Enterovirus, Norovirus Continue to Keep Schools on Alert


Enterovirus D68 has been wreaking havoc across the country ever since August, when children began coming to emergency rooms with an illness that caused breathing problems so severe they were placed on ventilators in the NICU.

And it’s spreading fast.

“By Aug. 20, we were beyond our bed capacity,” Dr. Mary Anne Jackson, chief of the infectious diseases section at Children’s Mercy, said at the IDWeek meeting in Philadelphia.

Recently, two cases were reported in Tennessee.  Both children were hospitalized, but have since recovered and been released.

Children across the country are contracting the illness, which may be responsible for five deaths so far.  Although the children who died did have the virus, it is unknown at this time whether that specifically is what caused their deaths.

According to Jackson and Dr. Aaron Milstone of Johns Hopkins Children’s Centers, who discussed their findings concerning the disease with reporters last week, this is the largest outbreak of the virus ever recorded.  The CDC has confirmed 664 cases, but there are believed to be many more unreported cases out there.  “This is different this year, what we’re seeing,” Milstone said. “Something is different.”

It still remains unclear as to whether the virus has become more severe, or if it is simply spreading at a more rapid pace.

Doctors initially believed children who suffered from asthma to be more at risk, but this is no longer the case.  One-third of the patients at Children’s Mercy had no history of respiratory issues.  “If your child has ever wheezed in the past, get with your primary care physician to have an asthma action plan,” Jackson said.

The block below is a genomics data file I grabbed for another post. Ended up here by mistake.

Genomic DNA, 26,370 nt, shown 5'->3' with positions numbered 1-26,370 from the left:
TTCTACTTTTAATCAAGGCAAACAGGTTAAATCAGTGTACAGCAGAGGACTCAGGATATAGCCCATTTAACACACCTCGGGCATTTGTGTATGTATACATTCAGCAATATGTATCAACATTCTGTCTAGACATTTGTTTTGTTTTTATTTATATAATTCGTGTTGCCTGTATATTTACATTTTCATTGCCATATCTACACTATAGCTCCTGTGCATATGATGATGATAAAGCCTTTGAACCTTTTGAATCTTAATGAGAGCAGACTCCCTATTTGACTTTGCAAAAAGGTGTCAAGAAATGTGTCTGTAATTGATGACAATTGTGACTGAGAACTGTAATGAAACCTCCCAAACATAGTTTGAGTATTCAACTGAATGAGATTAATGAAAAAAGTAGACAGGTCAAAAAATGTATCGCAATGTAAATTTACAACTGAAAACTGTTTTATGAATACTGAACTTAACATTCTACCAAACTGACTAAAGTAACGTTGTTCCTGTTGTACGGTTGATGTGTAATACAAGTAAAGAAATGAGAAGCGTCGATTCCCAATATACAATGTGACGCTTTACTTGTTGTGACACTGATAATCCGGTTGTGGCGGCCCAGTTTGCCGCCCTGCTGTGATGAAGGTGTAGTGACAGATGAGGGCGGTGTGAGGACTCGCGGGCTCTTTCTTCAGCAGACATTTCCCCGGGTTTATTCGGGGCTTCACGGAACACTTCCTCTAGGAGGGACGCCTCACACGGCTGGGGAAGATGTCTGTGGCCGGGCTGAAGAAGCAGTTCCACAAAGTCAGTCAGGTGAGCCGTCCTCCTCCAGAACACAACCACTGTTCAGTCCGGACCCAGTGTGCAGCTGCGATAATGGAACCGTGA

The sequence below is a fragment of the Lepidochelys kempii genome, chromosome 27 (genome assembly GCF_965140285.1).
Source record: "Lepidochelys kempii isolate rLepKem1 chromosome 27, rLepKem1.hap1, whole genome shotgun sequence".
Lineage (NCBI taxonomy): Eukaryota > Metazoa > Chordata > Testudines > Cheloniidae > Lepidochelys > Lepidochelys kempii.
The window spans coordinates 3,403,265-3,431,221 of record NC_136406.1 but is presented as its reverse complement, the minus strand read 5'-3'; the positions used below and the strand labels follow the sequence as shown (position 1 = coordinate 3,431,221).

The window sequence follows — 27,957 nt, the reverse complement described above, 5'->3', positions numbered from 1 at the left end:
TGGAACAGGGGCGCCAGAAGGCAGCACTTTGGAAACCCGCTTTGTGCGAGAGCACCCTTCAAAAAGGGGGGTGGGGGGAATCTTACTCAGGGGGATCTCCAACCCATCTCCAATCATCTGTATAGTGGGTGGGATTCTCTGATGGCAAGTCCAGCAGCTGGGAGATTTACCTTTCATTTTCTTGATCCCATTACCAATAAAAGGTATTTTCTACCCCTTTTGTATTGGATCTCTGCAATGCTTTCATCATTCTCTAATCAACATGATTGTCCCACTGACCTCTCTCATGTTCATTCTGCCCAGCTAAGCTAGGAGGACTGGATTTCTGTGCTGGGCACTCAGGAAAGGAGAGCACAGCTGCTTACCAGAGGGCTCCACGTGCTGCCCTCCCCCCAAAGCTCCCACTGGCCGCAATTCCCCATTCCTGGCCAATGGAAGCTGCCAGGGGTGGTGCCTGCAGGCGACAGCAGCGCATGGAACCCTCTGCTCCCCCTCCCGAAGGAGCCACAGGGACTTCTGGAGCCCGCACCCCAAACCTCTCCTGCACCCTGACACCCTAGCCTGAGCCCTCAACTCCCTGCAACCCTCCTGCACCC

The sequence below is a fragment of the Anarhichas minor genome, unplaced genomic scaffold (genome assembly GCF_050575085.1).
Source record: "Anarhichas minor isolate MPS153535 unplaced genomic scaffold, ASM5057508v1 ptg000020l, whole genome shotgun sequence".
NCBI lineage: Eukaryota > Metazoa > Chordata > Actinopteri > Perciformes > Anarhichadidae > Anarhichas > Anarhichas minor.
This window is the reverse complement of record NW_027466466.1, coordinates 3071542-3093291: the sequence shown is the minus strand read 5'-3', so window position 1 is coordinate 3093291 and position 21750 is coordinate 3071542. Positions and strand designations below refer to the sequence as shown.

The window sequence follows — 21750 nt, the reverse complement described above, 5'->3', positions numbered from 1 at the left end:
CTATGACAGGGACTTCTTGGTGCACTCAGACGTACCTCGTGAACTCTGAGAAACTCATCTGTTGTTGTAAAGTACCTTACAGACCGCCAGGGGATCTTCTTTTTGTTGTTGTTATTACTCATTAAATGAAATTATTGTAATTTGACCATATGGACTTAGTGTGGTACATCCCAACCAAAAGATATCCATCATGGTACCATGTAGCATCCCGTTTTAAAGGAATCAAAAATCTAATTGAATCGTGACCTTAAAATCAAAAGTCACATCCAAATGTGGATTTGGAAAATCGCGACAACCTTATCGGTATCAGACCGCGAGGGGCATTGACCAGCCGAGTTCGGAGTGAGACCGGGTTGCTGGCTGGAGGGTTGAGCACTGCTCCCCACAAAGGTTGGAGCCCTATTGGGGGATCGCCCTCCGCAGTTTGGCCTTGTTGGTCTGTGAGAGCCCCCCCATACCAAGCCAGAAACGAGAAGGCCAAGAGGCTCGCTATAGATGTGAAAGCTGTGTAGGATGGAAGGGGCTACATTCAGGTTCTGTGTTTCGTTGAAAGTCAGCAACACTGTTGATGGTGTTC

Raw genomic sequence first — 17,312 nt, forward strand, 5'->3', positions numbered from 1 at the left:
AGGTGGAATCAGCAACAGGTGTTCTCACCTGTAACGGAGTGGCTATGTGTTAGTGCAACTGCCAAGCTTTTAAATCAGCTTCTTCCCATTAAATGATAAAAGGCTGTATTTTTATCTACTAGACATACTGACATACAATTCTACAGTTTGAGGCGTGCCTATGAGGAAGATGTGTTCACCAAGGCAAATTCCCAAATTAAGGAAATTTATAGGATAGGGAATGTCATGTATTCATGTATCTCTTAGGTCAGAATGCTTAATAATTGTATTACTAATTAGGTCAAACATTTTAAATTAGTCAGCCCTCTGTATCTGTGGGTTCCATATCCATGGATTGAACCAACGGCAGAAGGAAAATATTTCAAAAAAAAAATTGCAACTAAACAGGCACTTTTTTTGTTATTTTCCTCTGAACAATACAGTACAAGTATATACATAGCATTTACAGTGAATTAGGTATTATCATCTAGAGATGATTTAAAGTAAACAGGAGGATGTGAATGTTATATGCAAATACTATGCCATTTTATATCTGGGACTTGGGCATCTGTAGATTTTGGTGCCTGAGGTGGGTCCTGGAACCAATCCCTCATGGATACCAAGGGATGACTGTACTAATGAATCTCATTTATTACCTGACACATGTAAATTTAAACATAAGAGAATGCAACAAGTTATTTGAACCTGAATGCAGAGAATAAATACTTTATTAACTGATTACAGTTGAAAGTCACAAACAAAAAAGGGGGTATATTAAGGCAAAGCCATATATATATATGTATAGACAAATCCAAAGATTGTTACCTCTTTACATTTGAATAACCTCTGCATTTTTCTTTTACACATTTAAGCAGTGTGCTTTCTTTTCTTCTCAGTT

The virus is most prevalent in midsummer to early fall, meaning that this year’s outbreak is already declining.  Doctors suggest the best way to prevent the virus is to wash your hands, cover your coughs, and stay home when you’re sick.  There is currently no vaccine.

Norovirus has also seen a recent widespread outbreak across the nation.  Recently, a Chicago-area elementary school closed after over 1/4 of the student population fell sick with the virus.  A recent report from FOX32 News said 129 students had contracted the virus.  Cleaning crews were required to come in wearing masks and cleaning gloves, to scrub and disinfect the school before it could reopen.

The illness was not believed to have been caused by school lunch.  A review of school records showed that less than 40% of the children who contracted the illness bought school lunch.  Officials believe the outbreak started with a child or teacher who came to school sick.

According to the CDC, norovirus affects the stomach and intestines and is more often seen in children and the elderly.

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